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The Invention of Time, and Its Effects, Part I

Time is a funny thing, one that we take for granted, until we fail to account for its effects. We have all kinds of clichés, ancient and modern, that revolve around the concept of time. Time flies, time stretches on, time is relative. It can be well-spent, wasted, or lost. But, we often forget about how our modern understanding of the simple concept of the time of day came into being.

Prior to the nineteenth century, there wasn’t much of a need to have a unified concept of time. Given the speed of both transportation and communication, very little relied upon precise timekeeping, particularly over long distances. There were a few exceptions to that rule, such as the early-warning semaphore systems set up in some locations that could transmit an extremely simple message over a long distance in a short period—but most uses for precision timing were at the local level. In most places, noon was the time in which the sun was perceived to be directly overhead—and it really didn’t matter whether noon was the same where you were standing and where someone else was located. The only divisions of time that made much difference were days—and even then, there was often a substantial amount of confusion about what day was actually being experienced. In an era when it might take several weeks for a letter to travel from one point in the United States to another, this made sense, even if it occasionally created confusion. Taken to the global level, the irrelevance of precise timing was even more obvious. One of the oft-cited examples came from the conclusion of the War of 1812. British and American negotiators signed the Treaty of Ghent on December 24, 1814—but they did so in modern-day Belgium. Not surprisingly, it took weeks for word of the end of the war to reach the United States. On January 8, 1815, more than two weeks after the formal armistice, British Major General Sir Edward Packenham launched an assault upon New Orleans, and was defeated by the forces assembled under Major General Andrew Jackson. Word of Jackson’s victory traveled from New Orleans to the eastern seaboard, reaching most American population centers at the same time as the notification of the treaty. As a result, most Americans erroneously believed Jackson’s victory triggered the peace treaty.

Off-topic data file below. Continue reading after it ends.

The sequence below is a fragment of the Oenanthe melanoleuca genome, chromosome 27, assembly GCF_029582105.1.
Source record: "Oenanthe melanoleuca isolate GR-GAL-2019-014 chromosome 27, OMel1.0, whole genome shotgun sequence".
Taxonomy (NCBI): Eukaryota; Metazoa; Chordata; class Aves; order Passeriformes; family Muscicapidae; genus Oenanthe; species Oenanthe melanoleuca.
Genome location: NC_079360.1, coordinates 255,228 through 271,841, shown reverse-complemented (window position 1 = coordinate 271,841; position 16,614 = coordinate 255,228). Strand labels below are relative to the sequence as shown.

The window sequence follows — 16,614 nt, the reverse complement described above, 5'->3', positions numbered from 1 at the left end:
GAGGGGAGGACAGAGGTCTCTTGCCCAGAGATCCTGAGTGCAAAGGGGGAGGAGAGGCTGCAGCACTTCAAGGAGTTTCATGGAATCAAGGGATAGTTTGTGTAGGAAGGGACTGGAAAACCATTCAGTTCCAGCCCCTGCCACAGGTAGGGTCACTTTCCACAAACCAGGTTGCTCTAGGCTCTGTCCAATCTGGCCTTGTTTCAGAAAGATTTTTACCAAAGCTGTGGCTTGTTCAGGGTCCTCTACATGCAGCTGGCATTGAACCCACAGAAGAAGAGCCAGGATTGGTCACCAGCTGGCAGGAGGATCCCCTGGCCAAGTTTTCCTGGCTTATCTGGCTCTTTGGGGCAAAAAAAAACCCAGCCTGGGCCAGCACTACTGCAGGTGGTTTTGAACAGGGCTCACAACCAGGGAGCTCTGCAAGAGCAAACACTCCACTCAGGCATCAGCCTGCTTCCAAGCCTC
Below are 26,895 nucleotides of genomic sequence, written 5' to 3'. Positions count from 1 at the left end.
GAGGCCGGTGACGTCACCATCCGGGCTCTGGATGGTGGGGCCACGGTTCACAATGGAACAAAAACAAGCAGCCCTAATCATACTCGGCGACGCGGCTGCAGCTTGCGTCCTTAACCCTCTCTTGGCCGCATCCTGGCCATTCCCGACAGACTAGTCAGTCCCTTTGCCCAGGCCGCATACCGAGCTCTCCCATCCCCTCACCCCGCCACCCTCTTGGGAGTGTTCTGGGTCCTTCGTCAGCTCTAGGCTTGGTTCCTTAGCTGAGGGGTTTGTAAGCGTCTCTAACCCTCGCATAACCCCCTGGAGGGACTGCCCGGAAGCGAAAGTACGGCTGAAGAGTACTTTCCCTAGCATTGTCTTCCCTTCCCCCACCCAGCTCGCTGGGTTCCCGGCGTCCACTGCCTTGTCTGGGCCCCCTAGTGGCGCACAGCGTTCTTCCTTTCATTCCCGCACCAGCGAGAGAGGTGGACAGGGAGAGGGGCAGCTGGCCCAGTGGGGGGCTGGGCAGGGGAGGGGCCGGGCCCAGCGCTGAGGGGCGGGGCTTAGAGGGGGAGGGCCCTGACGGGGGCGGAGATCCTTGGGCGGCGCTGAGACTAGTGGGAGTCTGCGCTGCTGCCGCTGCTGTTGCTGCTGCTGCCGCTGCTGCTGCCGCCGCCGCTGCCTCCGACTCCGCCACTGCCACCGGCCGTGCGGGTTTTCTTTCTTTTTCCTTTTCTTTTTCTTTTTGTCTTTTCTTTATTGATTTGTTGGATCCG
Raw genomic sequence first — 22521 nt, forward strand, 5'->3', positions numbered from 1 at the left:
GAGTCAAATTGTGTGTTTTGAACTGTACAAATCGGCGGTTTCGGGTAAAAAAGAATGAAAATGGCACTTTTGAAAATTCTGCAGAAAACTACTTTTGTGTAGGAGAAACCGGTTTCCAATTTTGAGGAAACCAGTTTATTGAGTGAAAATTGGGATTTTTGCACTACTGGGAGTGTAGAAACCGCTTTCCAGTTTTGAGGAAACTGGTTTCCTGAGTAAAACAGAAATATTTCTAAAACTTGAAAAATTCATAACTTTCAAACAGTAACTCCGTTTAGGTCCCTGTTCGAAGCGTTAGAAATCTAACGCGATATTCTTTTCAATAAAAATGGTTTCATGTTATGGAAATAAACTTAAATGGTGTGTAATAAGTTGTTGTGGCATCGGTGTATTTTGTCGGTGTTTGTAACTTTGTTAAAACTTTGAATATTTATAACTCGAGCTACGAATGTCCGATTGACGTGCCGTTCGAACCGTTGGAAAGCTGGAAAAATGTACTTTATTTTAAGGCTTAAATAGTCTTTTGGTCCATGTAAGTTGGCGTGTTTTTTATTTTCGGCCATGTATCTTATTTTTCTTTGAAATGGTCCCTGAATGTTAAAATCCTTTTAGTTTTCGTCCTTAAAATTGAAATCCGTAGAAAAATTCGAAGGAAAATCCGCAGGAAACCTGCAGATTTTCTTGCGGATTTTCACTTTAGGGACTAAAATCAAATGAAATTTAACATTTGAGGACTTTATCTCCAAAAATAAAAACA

The invention of near-instantaneous communication created a greater impetus for having a common understanding of time. When it became possible to send a telegraph communication from Washington, D.C. to New York City in a few moments, it began to matter more that the sender and the recipient have at least a similar concept of the time of the communication. And yet, there still wasn’t an enormous pressure to standardize timing—the basic assumption was that the time at the origin of the message was all that mattered. However, as railroad networks expanded throughout the mid-nineteenth century, the importance of precision timing became more obvious. Rail networks relied upon timing to ensure that two trains were not attempting to occupy the same section of track at the same time—particularly if they were headed in opposite directions. This was an exceptionally challenging situation in busy rail junctions, located in major cities, and because each rail line tended to keep its own time without regard for the others, accidents were incredibly commonplace. In the busiest stations, it was normal to have a series of clocks showing different times, based entirely upon which rail line was being consulted. Most rail lines set their times according to the perceived noon hour at their headquarters, or at their busiest depots—but that perception differed as a result, because “high noon” in Baltimore is slightly different than “high noon” in Philadelphia. Because the nation’s rail system was so decentralized, there were more than 100 separate time systems in use in 1880. A traveler riding the rails from New York City to San Francisco needed to update their pocket watch twenty times or more if they wished to keep track of the local time.